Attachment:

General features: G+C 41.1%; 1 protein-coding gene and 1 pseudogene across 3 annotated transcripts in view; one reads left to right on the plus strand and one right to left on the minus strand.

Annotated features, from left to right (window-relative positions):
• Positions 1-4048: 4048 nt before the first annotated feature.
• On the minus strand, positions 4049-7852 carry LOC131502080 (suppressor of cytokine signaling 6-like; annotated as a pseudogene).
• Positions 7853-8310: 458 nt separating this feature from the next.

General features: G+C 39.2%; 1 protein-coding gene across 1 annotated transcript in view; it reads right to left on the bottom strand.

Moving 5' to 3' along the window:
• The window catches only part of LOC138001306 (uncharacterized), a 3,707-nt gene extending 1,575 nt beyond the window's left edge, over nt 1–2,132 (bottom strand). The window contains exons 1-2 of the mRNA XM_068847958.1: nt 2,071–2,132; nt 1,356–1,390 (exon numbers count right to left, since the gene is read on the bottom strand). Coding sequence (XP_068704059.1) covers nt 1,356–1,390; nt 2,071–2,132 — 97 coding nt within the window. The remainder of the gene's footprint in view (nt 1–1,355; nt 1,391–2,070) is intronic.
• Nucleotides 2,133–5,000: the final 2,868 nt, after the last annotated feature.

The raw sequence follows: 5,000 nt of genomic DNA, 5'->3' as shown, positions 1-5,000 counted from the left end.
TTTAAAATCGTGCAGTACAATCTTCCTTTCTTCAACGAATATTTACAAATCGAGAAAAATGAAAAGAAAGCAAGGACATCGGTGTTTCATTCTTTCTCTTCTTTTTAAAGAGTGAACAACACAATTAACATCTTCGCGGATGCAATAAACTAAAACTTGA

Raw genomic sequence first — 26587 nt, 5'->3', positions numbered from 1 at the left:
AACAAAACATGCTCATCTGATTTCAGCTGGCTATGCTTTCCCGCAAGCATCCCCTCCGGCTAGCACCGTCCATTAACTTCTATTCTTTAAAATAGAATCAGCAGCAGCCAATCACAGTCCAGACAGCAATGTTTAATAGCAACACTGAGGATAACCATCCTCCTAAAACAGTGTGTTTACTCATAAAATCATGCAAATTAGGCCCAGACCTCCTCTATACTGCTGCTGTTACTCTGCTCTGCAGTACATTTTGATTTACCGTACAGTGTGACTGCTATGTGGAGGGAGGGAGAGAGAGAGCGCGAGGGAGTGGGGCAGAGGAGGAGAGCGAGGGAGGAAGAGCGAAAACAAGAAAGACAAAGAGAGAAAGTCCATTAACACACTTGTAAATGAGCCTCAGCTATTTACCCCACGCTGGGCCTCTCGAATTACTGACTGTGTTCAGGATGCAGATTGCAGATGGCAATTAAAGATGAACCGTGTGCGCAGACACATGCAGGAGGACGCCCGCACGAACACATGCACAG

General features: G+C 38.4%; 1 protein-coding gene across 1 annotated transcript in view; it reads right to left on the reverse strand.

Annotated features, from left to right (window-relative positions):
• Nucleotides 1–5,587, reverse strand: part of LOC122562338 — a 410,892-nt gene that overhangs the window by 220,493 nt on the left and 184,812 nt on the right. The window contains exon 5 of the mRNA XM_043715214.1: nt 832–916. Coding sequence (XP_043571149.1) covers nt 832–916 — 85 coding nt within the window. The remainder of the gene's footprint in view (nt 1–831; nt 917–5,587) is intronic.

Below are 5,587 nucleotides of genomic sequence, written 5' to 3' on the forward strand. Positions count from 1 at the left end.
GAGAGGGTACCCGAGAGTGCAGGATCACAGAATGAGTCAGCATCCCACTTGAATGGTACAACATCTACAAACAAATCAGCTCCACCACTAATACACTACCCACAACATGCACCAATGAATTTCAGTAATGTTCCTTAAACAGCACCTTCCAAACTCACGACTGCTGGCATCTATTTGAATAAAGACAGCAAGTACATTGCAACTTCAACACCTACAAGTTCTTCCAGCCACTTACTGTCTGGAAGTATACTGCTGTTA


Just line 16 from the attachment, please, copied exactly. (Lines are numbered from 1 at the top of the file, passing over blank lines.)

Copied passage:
• Nucleotides 1–5,587, reverse strand: part of LOC122562338 — a 410,892-nt gene that overhangs the window by 220,493 nt on the left and 184,812 nt on the right. The window contains exon 5 of the mRNA XM_043715214.1: nt 832–916. Coding sequence (XP_043571149.1) covers nt 832–916 — 85 coding nt within the window. The remainder of the gene's footprint in view (nt 1–831; nt 917–5,587) is intronic.